Q: Some friends are surprising me when they tell me who they are going to vote for in the coming election. Sometimes I feel that my reactions to them have not been very mature or civil. I am surprised to realize that it is affecting me at my very core values. I still value their friendships but feel there may now be a wedge in these friendships. My question is how do I salvage these relationships and still remain true to myself. Or is it time to simply move on?
A: Thank you for your thought-provoking and relevant questions; you speak for many of us. Every election year activates polarized political preferences and strong emotions that surprise and put a strain on important relationships. This year is no exception, to say the least.
It’s pretty simple to figure out that the easiest way to stay civil and connected when friends don’t share your politics is to avoid bringing it up – just don’t talk about politics. And indeed, this approach may well be the best under certain circumstances. Sometimes, you just don’t want to deal with it. Or, one or both of you may be a hothead, making civil dialogue impossible. Avoidance, though, doesn’t do anything to fix the wedge in the friendship and may even deepen it. Avoidance also does nothing to promote inclusiveness and diversity of thought. Both are vital components of enriching our personal lives as well as civil society as a whole.
Shouldn’t reasonably mature and intelligent people be able to discuss their political differences without risking their friendships, while also staying true to themselves and their core values? As with other dilemmas of a significant nature, I think the answer is a “qualified yes.”
It is human nature to resist loosening the grip on your passionately held political beliefs and core values. But that is what is required of you to engage civilly with your friends who have become political opposites this year. Doing so does not mean that you no longer hold those beliefs and core values. It only means that you loosen your attachment to being right, thus opening your mind to understanding your friends’ political beliefs and core values. Listening to understand is a primary function of friendship. Listening does not equal agreeing.
While most of us seek out friends with similar political beliefs, most of us are also comfortable with some level of bipartisanship. Other core values, such as trustworthiness and dependability, matter more to the success of the friendship. By mutual agreement, a valid wedge in a friendship can evolve into a bipartisan friendship. Bipartisan friendships are the platform for seeking common ground and healthy compromise. We aren’t just coming out of our political corners, ready to duke it out. Indeed, do we have the right to complain bitterly about the loss of bipartisanship in Washington if we are not willing to put our own friendships ahead of ideology?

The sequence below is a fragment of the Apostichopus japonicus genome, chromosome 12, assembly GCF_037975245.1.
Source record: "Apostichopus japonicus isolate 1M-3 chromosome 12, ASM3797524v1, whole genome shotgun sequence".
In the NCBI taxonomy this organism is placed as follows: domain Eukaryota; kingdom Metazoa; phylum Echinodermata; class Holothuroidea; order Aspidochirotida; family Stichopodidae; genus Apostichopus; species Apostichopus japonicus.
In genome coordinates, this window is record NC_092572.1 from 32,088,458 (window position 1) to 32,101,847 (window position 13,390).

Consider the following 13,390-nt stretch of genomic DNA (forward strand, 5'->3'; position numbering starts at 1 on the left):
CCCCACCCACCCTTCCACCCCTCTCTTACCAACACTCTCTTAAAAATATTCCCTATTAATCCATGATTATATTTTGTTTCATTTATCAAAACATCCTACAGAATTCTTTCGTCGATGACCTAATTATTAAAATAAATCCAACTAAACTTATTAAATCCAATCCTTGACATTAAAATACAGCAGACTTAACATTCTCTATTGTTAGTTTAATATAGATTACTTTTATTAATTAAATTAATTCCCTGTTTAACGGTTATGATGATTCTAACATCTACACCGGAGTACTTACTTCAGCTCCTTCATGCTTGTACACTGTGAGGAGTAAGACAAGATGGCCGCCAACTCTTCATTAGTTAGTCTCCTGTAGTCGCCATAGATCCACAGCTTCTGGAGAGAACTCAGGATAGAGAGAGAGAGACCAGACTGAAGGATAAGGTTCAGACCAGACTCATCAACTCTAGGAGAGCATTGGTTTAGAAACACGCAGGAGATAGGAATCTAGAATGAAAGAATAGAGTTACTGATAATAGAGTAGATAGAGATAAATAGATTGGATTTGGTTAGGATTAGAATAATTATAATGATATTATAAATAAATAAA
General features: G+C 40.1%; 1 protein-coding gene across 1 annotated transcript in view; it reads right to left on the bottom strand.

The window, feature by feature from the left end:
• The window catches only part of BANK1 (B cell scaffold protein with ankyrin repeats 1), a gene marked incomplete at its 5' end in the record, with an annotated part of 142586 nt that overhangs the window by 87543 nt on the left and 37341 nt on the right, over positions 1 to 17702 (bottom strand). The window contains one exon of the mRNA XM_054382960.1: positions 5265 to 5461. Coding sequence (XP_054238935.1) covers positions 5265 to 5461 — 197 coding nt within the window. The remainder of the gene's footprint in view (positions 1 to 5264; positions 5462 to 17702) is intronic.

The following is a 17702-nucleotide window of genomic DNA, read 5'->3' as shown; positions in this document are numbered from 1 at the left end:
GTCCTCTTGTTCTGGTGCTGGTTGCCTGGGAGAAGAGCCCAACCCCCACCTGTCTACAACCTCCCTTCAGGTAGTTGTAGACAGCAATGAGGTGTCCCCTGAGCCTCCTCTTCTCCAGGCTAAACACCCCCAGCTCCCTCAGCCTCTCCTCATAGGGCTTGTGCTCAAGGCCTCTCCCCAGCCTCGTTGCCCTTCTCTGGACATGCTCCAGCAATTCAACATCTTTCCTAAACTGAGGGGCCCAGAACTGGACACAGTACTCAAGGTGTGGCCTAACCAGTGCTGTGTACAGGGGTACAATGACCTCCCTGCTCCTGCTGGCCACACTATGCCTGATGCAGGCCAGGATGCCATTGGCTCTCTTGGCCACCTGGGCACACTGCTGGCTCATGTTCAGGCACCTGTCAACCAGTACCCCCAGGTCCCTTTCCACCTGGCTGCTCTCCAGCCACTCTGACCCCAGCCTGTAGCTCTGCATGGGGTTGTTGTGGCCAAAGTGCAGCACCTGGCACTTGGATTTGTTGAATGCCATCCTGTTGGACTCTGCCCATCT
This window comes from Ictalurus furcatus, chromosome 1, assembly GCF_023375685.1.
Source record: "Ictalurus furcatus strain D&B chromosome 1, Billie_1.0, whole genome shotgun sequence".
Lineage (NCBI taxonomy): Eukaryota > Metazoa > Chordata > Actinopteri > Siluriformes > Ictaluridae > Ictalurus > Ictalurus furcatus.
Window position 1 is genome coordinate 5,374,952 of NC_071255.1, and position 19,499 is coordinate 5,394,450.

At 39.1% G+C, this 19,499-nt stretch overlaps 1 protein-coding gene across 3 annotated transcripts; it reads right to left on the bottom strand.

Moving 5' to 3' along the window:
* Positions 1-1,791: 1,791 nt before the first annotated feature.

There is a flipside to the adage that politics is never worth losing a friendship. Within a friendship, ideological differences about certain core issues can emerge that defy finding common ground. To paper over them for the sake of the friendship would trivialize the issues and trivialize each friend’s commitment to his position on those issues. Thus, some friendships end or are seriously compromised because the friends’ core beliefs can’t be tossed aside for the sake of camaraderie.
If you decide to approach your friend(s) about your current political differences, you might want to allow time for temporary flash points or disagreements to settle out. You may need some time to grieve the loss of your friendships as they once were – without political complications. Still, the wedge may or may not be lifted. But when you have friends whom you truly care about and who care about you, then you can have difficult conversations that are civil, kind, considerate, and respectful—in fact, just the way friends are supposed to treat each other.
Have you witnessed a random act of civility or have a civility question? Let us know about it at [email protected].
Susan McAninch is a retired clinical social worker and psychotherapist.